Kayleigh Crawford, 19, Manchester

“My involvement with the school strike movement began in February and grew from there. The first strike I went to was my first ever protest, and I have been to countless others since. Yet in all the months I’ve spent organising and campaigning for climate justice, I’ve never really felt a part of the bigger picture. Visiting the European Parliament with other climate activists from the North West of England has thoroughly changed my outlook and relationship to my activism.

“I made local connections to other campaigners in my area, but also had the opportunity to contextualise our efforts in an international setting. This combination of local and global was amazing and insanely enlightening.

“The visit was inspiring and gave me amazing opportunities which I hope will carry me forwards with my activism and campaigning. I’m so grateful for the opportunity and all it has given me and I can’t wait to get back to campaigning!”

Grace McMeekin, 20, Clitheroe, Lancashire

“I particularly enjoyed the Q&A session with German Green MEPs, Michael Bloss and Damien Boeselager who were able to explain the goals and objectives of the European Greens in tackling the climate crisis.

“Equally inspiring was talking to Green MEPs from the UK, Gina Dowding, Alexandra Philips, Ellie Chowns, Magid Magid and Scott Ainslie who have proved that anyone can make a difference by putting themselves forward and standing in elections.

“I was in awe of the wonderful institution that is the European Parliament and saddened by the thought that we may soon not be a part of it. I could not have been more reassured that all of our nations are stronger when we stand together and collaborate for a more positive future for everyone.

“Yet I will come away with hope after meeting a group of incredibly inspiring young people who are completely dedicated to fighting for the future of all life on earth.”

Isobel Deady, 16, Chorley

“I found the trip really informative, and it was great to see how the European Parliament works, that even people of completely opposing political opinion must find some common ground and compromise. Also through talking to youth activists in Belgium, we gained new ideas of how to get more young people involved in the fight for our futures.

The trip also made us realise how much power we hold as young people, People’s votes and strikes/marches have helped hugely in bringing the issue to the front of people’s minds and so making it a priority in the parliament. From the trip we gained the motivation to make our voice louder and fiercer, and really push for fast, effective action against climate change.”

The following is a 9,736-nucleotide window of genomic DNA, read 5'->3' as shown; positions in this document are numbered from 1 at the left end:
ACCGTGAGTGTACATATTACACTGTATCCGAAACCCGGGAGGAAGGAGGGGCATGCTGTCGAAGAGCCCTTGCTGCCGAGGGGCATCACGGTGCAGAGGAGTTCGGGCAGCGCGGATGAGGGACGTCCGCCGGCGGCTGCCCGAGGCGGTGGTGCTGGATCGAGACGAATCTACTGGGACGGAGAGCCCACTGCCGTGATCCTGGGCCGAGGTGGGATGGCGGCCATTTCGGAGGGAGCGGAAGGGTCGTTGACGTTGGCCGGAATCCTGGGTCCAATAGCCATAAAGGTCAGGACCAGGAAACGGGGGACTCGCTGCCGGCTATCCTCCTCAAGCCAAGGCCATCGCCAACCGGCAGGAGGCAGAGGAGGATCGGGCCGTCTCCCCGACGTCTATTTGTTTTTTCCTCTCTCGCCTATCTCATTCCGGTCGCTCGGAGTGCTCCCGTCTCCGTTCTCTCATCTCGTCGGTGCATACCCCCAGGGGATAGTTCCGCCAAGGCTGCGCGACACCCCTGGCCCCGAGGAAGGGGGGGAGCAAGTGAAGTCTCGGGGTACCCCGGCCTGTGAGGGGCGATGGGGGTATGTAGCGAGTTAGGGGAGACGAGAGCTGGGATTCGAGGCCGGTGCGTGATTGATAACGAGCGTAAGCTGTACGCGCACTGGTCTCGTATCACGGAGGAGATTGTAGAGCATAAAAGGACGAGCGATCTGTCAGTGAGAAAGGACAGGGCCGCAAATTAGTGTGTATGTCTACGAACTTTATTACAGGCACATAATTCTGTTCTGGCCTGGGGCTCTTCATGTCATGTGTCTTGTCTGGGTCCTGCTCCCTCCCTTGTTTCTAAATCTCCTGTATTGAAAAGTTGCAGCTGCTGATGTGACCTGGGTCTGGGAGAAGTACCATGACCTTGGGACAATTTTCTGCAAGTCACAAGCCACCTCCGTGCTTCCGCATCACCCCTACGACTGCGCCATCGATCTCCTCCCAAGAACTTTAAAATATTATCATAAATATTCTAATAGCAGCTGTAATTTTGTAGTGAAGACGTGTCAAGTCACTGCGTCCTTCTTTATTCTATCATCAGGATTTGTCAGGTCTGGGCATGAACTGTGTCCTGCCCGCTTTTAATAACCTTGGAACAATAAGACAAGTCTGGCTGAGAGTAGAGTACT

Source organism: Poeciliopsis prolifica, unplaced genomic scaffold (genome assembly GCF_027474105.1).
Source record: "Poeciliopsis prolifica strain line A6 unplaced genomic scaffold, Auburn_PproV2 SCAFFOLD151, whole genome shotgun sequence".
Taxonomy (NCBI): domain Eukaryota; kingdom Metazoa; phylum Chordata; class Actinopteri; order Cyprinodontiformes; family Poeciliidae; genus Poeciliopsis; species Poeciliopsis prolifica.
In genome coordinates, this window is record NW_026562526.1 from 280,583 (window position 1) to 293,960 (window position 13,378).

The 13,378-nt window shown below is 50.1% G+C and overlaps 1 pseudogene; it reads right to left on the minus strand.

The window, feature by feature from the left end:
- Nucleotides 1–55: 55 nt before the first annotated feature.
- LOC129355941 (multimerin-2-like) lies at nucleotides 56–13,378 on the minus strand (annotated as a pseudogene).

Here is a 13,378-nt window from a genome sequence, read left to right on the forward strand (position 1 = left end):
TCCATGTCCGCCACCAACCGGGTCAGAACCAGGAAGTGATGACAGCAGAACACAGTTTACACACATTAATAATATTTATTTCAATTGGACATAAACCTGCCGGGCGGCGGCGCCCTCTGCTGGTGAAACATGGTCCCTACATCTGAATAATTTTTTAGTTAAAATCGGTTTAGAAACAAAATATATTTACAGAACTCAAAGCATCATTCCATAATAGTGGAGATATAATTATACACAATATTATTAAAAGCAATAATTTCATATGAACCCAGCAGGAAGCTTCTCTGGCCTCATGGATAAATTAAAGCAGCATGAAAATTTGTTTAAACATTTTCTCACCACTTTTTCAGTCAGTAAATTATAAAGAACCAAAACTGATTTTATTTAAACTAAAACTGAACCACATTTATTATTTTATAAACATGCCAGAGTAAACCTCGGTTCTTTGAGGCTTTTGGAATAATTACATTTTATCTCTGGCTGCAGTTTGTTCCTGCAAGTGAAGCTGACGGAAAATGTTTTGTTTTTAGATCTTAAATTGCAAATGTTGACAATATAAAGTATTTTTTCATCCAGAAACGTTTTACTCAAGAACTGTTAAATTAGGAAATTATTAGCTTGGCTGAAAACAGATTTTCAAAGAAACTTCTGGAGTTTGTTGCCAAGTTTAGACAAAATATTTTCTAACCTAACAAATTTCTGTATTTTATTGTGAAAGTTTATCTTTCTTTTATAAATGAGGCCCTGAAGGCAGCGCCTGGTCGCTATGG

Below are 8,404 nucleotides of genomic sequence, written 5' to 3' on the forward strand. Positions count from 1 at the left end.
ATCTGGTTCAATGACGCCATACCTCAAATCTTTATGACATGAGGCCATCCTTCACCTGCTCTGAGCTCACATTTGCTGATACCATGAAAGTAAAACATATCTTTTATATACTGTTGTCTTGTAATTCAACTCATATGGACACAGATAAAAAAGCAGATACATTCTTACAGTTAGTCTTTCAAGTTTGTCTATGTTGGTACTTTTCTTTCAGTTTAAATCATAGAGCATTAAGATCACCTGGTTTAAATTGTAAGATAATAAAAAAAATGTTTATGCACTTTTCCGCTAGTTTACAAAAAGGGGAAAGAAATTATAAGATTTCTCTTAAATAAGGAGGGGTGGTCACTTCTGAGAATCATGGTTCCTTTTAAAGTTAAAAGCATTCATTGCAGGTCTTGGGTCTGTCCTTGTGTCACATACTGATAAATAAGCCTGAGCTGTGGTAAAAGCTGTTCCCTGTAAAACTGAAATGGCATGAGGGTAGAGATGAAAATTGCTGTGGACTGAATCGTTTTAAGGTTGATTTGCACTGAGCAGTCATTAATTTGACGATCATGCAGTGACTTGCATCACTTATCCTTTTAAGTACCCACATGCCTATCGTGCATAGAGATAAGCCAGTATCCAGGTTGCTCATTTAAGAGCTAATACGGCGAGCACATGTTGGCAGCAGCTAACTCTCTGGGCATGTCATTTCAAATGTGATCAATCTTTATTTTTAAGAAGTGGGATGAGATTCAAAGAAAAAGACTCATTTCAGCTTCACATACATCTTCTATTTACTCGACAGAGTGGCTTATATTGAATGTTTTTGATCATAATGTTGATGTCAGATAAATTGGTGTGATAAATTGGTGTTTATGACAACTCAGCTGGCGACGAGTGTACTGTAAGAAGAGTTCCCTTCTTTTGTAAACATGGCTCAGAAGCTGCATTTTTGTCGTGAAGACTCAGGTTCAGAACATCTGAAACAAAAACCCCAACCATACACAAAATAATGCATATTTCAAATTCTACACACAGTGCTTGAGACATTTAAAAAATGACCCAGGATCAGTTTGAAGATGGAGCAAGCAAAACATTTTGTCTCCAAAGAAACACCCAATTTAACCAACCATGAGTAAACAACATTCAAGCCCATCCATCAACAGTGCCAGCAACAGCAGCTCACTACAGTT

Lily Mills, 17, Lancaster

“Chatting and hanging out with young activists from Brussels was really fun, it was interesting to hear about how they do things differently to us, it gave me a great feeling about how incredibly wide this movement really us. Many more of them turn out to strikes, it seems easier for young people in Belgium to strike than it does for us in England. We need to enable people my age to express their views on climate and other important issues so that our ideas and priorities influence the major changes that are necessary.”

Millie Prosser, 27, Lancaster

“Brussels was an inspiring political experience where over half of the MEP’s we spoke to, all part of the Greens/European Federation Alliance group, were also activists. The message from them was clear: that our efforts protesting with recent youth climate strikes give them political leverage to forward the climate agenda. We were informed that the recent EU elections were named the climate elections and that the climate change issue has shot up the agenda in the European Parliament.”

Corporate Europe Observatory

I had a very interesting talk and tour by the Corporate Europe Observatory in Brussels this week. They focus on watching the lobbyists who work here in Brussels and there’s a lot of them – more than 25,000! The aim of lobbyists is essentially to undermine the regulations and legislation the European Parliament puts forward and it’s deeply concerning that if they don’t get away with it in Europe with Parliamentarians, they go back to national governments and put pressure on them! This is so important in terms of democracy and giving power back to the people; this is something I really want to explore more in the coming months.

Kashmir

When in Manchester a couple of weeks ago (March for Change), I gave an impromptu speech at the rally for Kashmir there. Like many, I am astounded at the assault on human rights and the plight of the people of Kashmir. This week in Brussels, the Green MEPs have written a letter to Dominic Raab, on the tensions in Kashmir and the UK government’s obligation to be a strong voice in demanding a human rights abuse allegation investigation, as requested by the UN High Commissioner for Human Rights. This is an issue that we just can’t let slip from the news.

Back in the North West

Lovely to get back to the region and thank you for the warm welcome to the Liverpool Green Party – it was great to meet up with fellow Greens for a local party meeting and catch up with the important campaigns here. Although I couldn’t get to Manchester this time, I did send my thoughts to those attending the Great Pension Robbery rally there. An important event for all women who are suffering the massive injustice of not receiving pensions.

 

I sent the following:

“I am really sorry that I cannot be with you in person today. This is an important rally for the women who were born in the 1950s and so unfairly lost out on their pensions through the 1995 and 2011 Pensions Act. The dilemma of our current political situation is that so many issues are not being addressed. But I feel passionately about the injustice and hardship you are experiencing through this legislation.